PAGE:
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The loss of dignity and the benefits
of play are the cost of focusing
on high-stakes testing.
Is it worth it?

My Cat

417 words


A Parable About School Testing
by Dianne Roth


A long time ago, I had a cat that I trained to be a dog. It took a lot of time and a lot of tiny cheese cubes, but eventually my cat would shake hands, roll over, sit up, and dance on his hind legs. He was a hit with my friends. However, I am sure that if he had been self aware he would have told us that he could see no reason for learning these silly skills and would much rather have used our time for play, honing his stalking and attack skills. The cost: one cat’s dignity, hours of my time, and a lot of cheese.

As the time for publishing this year’s school report cards draws near, I am reminded of my cat.

The report card is designed to inform parents of the quality of their neighborhood school. Getting a good “report card” brings out the success stories. Teachers have trained six year olds to write long essays and fourth graders to “plow” through books that I believe should be read with wild abandon. Teachers reinforce “right” skills and “strike a balance between being relentless and making learning fun”. Schools receive an exceptional rating (a cheese cube?) on their state report card based on a primitive understanding of cause and effect. The effect shows up in school testing, the cause must be the schools.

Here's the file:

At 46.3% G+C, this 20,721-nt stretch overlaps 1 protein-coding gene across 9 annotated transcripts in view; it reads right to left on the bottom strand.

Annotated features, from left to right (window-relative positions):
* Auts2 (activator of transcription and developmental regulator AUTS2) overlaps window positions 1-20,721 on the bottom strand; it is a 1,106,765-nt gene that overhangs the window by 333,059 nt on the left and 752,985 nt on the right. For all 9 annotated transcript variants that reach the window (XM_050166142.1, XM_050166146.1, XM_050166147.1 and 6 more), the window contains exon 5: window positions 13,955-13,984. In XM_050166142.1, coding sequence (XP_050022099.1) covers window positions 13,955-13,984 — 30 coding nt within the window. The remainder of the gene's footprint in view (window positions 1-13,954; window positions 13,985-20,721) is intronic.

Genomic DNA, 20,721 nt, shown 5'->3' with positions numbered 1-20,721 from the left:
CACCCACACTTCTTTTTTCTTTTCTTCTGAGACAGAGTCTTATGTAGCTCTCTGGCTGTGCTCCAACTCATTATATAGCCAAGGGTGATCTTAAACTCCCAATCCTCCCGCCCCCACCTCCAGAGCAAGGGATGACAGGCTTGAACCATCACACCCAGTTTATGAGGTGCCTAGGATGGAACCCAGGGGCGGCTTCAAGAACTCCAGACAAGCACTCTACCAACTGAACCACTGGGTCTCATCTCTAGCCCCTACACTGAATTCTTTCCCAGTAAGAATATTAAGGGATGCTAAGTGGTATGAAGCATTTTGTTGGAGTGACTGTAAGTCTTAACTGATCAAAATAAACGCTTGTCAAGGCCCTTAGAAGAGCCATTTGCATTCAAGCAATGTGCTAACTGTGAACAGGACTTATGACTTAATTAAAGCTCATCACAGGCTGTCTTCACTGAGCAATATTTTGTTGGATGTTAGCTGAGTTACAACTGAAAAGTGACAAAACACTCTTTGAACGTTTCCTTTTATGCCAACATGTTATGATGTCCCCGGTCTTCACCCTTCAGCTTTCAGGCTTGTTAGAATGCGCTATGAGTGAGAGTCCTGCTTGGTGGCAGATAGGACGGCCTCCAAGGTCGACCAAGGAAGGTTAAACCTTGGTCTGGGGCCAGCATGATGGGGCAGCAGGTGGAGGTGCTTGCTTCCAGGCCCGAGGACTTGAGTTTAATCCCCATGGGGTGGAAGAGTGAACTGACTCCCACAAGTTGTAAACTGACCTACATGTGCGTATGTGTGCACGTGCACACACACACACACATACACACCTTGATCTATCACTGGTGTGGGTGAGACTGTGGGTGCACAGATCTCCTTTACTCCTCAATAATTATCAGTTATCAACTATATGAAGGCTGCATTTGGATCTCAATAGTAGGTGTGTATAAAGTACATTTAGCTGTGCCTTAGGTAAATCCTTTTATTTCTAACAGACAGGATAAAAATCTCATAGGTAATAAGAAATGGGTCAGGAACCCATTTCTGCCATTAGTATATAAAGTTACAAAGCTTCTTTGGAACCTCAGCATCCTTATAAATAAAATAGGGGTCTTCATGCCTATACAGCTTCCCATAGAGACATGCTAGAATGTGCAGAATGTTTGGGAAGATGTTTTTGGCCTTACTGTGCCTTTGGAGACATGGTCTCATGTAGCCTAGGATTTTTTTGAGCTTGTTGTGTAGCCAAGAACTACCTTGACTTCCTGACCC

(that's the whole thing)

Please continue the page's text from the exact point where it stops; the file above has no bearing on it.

The cost: music, PE, and art programs cut (not the right skills?), counseling staff eliminated, teachers at school from 6:45 am to 6:00 pm, and childhoods spent behaving like adults.

As a cat owner, I regret what I put my cat through. Not only the hours of trying to force him to do something that was not in his nature, but using him as party entertainment.

As a parent, I would have balked at having my first grader writing long essays at the expense of music and art. And, as a teacher, I am appalled that our state is rewarding teachers for having no life with their own families and for imposing adult behaviors onto small children.

So, I guess I will forego the cheese cubes. In my class we will sing and draw and play. We will learn to read and write and compute and explore. We will relish books and savor the magic of math. We will adorn our school with a love of learning and the spirit of childhood. And, I will take time to enjoy adventures with my family and friends. The cost? You decide.


Dianne Roth is a teacher, mother, grandmother, and freelance writer. She lives in Oregon.




Last updated on October 8, 2012